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Can our triggers help change our perspective of self?

Mind KEY / Energy  / Can our triggers help change our perspective of self?
Use your triggers to explore the dark elements of you and inevitably lightness will happen. Image by Kyla Rose Maher

Can our triggers help change our perspective of self?

In this fantastic repost by Kyla Rose Maher of Long Time Sun Yoga and Apparel, we are encouraged to look at those qualities we don’t necessarily appreciate in others and to see how they manifest in ourselves.

On a bad day, this powerful self-practice has the potential to trigger us. Even the best of us may find ourselves in a frenzy of self-doubt. We suddenly realize those things that trigger us may, in fact, be a quality we have.

On a good day, this practice can help us recognize our “worst” qualities are often, surprisingly, our best ones. This facilitates both self-compassion and a deeper compassion for others. 

 

By Kyla Rose Maher

Wait a second, am I arrogant?

During October, my boyfriend and I were visiting New York and we decided to go to a yoga class at a yoga studio we both enjoy. The studio promotes a full sensory experience, chanting, movement, blindfolds, a room bursting with a light installation enhanced with essential oils and elixir shots—pretty much all the weird stuff that I love. One of the things I appreciate about going to a random class outside of my home studio is discussing what happened in the wake of the class, what we liked, didn’t like, how it made us feel—comparable to a discussion one would have after seeing a movie.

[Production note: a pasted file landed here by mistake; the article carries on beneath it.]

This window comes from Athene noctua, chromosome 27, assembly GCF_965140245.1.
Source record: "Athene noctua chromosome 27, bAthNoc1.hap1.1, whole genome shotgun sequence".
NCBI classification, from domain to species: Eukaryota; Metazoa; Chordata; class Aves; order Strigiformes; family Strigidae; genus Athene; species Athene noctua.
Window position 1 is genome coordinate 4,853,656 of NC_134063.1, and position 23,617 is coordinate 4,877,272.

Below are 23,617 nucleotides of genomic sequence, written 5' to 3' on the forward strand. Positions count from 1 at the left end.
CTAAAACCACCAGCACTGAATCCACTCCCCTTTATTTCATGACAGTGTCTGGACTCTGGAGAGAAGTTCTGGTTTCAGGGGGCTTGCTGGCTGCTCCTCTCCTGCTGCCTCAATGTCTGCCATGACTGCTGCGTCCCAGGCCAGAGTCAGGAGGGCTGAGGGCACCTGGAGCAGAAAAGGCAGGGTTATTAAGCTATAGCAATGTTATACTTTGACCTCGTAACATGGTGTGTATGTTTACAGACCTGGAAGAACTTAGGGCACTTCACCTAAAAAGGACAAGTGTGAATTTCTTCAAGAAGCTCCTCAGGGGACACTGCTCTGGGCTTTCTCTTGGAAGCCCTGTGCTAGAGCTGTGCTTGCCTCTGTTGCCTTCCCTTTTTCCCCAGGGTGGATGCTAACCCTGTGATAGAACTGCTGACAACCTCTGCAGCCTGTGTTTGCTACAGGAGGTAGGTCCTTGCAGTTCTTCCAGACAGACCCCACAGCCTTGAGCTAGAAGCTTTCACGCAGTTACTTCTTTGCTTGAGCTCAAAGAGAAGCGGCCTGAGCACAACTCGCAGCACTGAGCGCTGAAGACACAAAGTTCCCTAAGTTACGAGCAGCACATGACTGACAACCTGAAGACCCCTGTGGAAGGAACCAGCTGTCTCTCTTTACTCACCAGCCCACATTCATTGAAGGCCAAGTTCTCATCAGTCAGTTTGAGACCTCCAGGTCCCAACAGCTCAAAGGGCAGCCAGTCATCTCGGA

So as we walk out of this yoga class, I ask my boyfriend, “What did you think?”

“Eh, that teacher was kind of arrogant.” He responded.

And I agreed. Although this teacher was incredible with his cues and the flow was beautifully put together, his arrogance was a tad distracting from everything else going on in the class. The lights, smells, sounds, music were enough—the slightly condescending personality pushed it over the top. Then, the self-centered part of my mind inevitably started to think about my own classes.

I wonder if people think I’m condescending and arrogant.

I do like to make sarcastic jokes and people have noted my confidence in the past. I also probably post too many selfies on Facebook. My mind started racing.

“Hey babe, do you think I’m arrogant?”

By this time, he was face-deep into his cellphone, hardly paying attention to me, trying to find directions back to where we were staying.

“I don’t know, maybe, sometimes,” he muttered without looking up. Clearly he didn’t hear the question right…

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